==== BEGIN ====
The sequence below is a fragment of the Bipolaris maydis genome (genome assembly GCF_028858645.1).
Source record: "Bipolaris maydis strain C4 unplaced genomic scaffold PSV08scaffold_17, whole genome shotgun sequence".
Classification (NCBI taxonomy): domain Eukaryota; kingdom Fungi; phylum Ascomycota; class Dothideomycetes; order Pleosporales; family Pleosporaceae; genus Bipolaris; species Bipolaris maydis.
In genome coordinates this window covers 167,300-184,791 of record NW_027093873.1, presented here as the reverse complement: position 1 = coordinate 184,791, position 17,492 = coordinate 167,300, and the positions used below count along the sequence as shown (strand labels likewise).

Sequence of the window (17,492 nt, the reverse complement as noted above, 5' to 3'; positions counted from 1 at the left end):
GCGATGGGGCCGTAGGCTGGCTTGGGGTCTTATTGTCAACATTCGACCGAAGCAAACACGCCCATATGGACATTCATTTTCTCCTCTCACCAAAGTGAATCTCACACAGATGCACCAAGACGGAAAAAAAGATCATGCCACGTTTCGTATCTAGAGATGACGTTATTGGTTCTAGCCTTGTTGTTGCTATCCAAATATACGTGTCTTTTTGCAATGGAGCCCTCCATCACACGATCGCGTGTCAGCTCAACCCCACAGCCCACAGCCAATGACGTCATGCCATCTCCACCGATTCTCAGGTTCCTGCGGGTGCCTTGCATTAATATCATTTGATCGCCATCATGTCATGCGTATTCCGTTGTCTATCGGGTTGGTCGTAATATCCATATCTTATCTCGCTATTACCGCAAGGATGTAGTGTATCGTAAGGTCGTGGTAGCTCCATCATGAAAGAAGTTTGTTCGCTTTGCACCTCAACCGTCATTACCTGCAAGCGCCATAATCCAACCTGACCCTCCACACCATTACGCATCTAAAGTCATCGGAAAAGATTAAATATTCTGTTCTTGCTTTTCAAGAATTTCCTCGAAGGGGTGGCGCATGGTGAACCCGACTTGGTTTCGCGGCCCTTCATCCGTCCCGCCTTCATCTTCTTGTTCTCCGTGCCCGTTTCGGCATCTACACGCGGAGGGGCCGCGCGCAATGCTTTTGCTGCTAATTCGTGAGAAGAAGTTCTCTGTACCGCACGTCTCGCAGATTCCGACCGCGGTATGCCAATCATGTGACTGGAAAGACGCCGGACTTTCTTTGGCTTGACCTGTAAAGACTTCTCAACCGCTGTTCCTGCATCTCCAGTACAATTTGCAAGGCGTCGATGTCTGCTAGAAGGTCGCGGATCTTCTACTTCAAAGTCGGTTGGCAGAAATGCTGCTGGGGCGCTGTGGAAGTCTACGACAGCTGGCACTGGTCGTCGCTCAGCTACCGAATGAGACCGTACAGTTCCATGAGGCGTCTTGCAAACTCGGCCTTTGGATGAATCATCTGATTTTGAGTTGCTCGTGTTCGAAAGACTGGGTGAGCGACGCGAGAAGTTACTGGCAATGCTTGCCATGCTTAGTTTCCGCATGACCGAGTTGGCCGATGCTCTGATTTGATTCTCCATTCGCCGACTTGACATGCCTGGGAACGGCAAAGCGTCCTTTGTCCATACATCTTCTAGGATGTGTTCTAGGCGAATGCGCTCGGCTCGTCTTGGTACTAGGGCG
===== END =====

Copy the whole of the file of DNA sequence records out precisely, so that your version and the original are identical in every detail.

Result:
The sequence below is a fragment of the Bipolaris maydis genome (genome assembly GCF_028858645.1).
Source record: "Bipolaris maydis strain C4 unplaced genomic scaffold PSV08scaffold_17, whole genome shotgun sequence".
Classification (NCBI taxonomy): domain Eukaryota; kingdom Fungi; phylum Ascomycota; class Dothideomycetes; order Pleosporales; family Pleosporaceae; genus Bipolaris; species Bipolaris maydis.
In genome coordinates this window covers 167,300-184,791 of record NW_027093873.1, presented here as the reverse complement: position 1 = coordinate 184,791, position 17,492 = coordinate 167,300, and the positions used below count along the sequence as shown (strand labels likewise).

Sequence of the window (17,492 nt, the reverse complement as noted above, 5' to 3'; positions counted from 1 at the left end):
GCGATGGGGCCGTAGGCTGGCTTGGGGTCTTATTGTCAACATTCGACCGAAGCAAACACGCCCATATGGACATTCATTTTCTCCTCTCACCAAAGTGAATCTCACACAGATGCACCAAGACGGAAAAAAAGATCATGCCACGTTTCGTATCTAGAGATGACGTTATTGGTTCTAGCCTTGTTGTTGCTATCCAAATATACGTGTCTTTTTGCAATGGAGCCCTCCATCACACGATCGCGTGTCAGCTCAACCCCACAGCCCACAGCCAATGACGTCATGCCATCTCCACCGATTCTCAGGTTCCTGCGGGTGCCTTGCATTAATATCATTTGATCGCCATCATGTCATGCGTATTCCGTTGTCTATCGGGTTGGTCGTAATATCCATATCTTATCTCGCTATTACCGCAAGGATGTAGTGTATCGTAAGGTCGTGGTAGCTCCATCATGAAAGAAGTTTGTTCGCTTTGCACCTCAACCGTCATTACCTGCAAGCGCCATAATCCAACCTGACCCTCCACACCATTACGCATCTAAAGTCATCGGAAAAGATTAAATATTCTGTTCTTGCTTTTCAAGAATTTCCTCGAAGGGGTGGCGCATGGTGAACCCGACTTGGTTTCGCGGCCCTTCATCCGTCCCGCCTTCATCTTCTTGTTCTCCGTGCCCGTTTCGGCATCTACACGCGGAGGGGCCGCGCGCAATGCTTTTGCTGCTAATTCGTGAGAAGAAGTTCTCTGTACCGCACGTCTCGCAGATTCCGACCGCGGTATGCCAATCATGTGACTGGAAAGACGCCGGACTTTCTTTGGCTTGACCTGTAAAGACTTCTCAACCGCTGTTCCTGCATCTCCAGTACAATTTGCAAGGCGTCGATGTCTGCTAGAAGGTCGCGGATCTTCTACTTCAAAGTCGGTTGGCAGAAATGCTGCTGGGGCGCTGTGGAAGTCTACGACAGCTGGCACTGGTCGTCGCTCAGCTACCGAATGAGACCGTACAGTTCCATGAGGCGTCTTGCAAACTCGGCCTTTGGATGAATCATCTGATTTTGAGTTGCTCGTGTTCGAAAGACTGGGTGAGCGACGCGAGAAGTTACTGGCAATGCTTGCCATGCTTAGTTTCCGCATGACCGAGTTGGCCGATGCTCTGATTTGATTCTCCATTCGCCGACTTGACATGCCTGGGAACGGCAAAGCGTCCTTTGTCCATACATCTTCTAGGATGTGTTCTAGGCGAATGCGCTCGGCTCGTCTTGGTACTAGGGCG